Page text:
Sept. 30, 2011 -- With Bank of America planning to charge $5 a month to customers who use their debit card for purchases, will other banks join the band wagon? Free checking may be falling by the wayside, and starting Saturday, the Durbin Amendment of the Dodd-Frank Act will limit fees banks collect from merchants when customers make debit card purchases.
While Chase and Wells Fargo are testing $3 monthly debit card fees in some states, the banks say they are not planning to roll-out fees in the immediate future.
A spokesman for Chase said the bank began testing the $3 fee in parts of Wisconsin and Georgia in February. However, he said customers have three other options for free debit card services such as Chase Plus Checking, which requires a $25 minimum deposit to open an account but has no monthly service fee.
Only Wells Fargo customers in Georgia, Oregon, Nevada, New Mexico and Washington will see the $3 "activity fee" when they make a purchase or payment with their debit card, according to spokeswoman Richele Messick. Customers will not be charged for using a Wells Fargo ATM.
She said Wells Fargo will be performing the "limited market test" of a monthly debit card activity fee beginning Oct. 14. Starting Nov. 14 customers may see a monthly $3 fee on their account statement if they used the card for purchases or payments in the previous month, she said.
Betty Riess, Bank of America spokeswoman, said the "economics of offering a debit card have changed with recent regulations."
She said the company will notify customers in writing at least 30 days before applying the fee. Bank of America will waive debit card charges on premium accounts and for Wealth Management/Merrill Lynch and US Trust clients. Customers can still get cash through ATMs, online bill pay and mobile phones for free.
Banks have warned that the Durbin Amendment could lead to negative repercussions for consumers. The amendment capped debit card transaction, or interchange, fees for merchants at 21 cents per transaction earlier this year, though the Federal Reserve initially proposed a cap of 7 to 12 cents last December. Before the amendment, debit card companies charged merchants an average interchange fee of 44 cents per transaction.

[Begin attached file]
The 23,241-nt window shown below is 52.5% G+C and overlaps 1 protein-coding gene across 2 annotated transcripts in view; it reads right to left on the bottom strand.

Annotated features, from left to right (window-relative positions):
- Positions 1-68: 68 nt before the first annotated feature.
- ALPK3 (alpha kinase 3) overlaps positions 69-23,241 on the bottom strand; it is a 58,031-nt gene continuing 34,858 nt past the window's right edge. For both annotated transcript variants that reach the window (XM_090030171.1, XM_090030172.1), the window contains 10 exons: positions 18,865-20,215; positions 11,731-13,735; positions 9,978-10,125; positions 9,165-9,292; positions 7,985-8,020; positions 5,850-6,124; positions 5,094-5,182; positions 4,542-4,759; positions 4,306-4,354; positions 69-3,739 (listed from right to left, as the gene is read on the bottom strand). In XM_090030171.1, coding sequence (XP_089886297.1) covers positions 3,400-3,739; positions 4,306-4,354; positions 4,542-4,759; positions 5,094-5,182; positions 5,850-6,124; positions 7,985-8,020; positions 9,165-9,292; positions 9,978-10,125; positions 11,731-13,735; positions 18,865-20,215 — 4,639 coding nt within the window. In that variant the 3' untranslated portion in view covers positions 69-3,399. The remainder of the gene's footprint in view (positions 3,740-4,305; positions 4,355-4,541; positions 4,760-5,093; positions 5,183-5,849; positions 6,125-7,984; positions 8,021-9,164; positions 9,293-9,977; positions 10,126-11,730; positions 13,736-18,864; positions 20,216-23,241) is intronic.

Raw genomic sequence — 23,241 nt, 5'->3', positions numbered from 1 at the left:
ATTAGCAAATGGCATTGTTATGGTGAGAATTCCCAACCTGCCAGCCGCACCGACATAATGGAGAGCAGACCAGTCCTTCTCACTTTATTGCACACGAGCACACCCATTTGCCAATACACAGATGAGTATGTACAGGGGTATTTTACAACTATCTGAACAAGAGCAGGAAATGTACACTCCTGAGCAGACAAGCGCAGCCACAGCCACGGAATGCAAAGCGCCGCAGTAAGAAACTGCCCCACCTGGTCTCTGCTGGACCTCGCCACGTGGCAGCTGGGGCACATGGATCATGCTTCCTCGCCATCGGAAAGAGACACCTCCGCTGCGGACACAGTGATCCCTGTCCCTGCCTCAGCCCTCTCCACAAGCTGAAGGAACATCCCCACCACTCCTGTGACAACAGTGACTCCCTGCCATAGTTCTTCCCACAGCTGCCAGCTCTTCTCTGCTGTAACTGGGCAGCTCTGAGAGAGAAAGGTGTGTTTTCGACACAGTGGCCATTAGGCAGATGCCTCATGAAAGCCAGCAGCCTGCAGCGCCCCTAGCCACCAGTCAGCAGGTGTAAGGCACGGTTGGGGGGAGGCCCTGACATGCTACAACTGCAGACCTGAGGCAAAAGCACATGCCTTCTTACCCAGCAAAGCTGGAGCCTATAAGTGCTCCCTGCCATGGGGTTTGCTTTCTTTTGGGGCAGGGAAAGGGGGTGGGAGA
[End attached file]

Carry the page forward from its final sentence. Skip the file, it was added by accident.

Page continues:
Citibank received attention earlier this month for raising its monthly checking account fee to $10 from $8 unless customers have a $1,500 minimum balance or monthly online billing and a direct deposit.
But Catherine Pulley, a Citibank spokeswoman, said after gathering customer feedback, the company has no imminent plans to charge customers for using their debit cards for purchases.
"The bottom line is customers don't want to pay to use a debit card, pay bills online or pay to use a teller," she told ABC News. "Customers told us this was unacceptable and we listened. We do not charge our customers to use their debit card."
Bank of America customers who want to avoid debit card changes may be looking to other non-traditional alternatives, such as free Internet banks.
Ally Bank and Charles Schwab Bank offer customers free debit cards and checking accounts with interest. Both banks also reimburse ATM fees charged by other banks nationwide and offer unlimited check writing.
The Schwab Bank High Yield Investor Checking service is linked to a free brokerage account and does not require a minimum balance or monthly fee. The current interest rate for customers is 0.20 percent APY. Calling Schwab on the phone and speaking to a broker at Schwab's over 300 locations are free. Schwab's checking customers can also deposit physical checks by mail via prepaid envelopes and scan checks for deposit on their iPhones and Android devices with a mobile app.
"So now we've got the best of both worlds. You can get your money anywhere for free and can deposit anywhere for free," Sarah Bulgatz, Schwab spokeswoman, said.
Schwab Bank customers who want to deposit their checks through the mobile app take a photo of the front and back and upload it to their account.
Ally Bank customers can deposit physical checks by pre-paid envelopes or by using a feature called eCheck Deposit which allows customers to remotely deposit checks to their Ally Bank accounts by scanning and transmitting a check image online.
Beth Coggins, Ally spokeswoman, said "Ally Bank has not changed its fee structure or increased fees in response to recent changes in federal rules."
The company also offers a debit card rewards program
"No branches, ATMs or postage required," Coggins said.
The current interest rates for Ally checking customers is 0.90 percent APY for accounts with $15,000 or more and 0.50 percent for accounts with less than $15,000.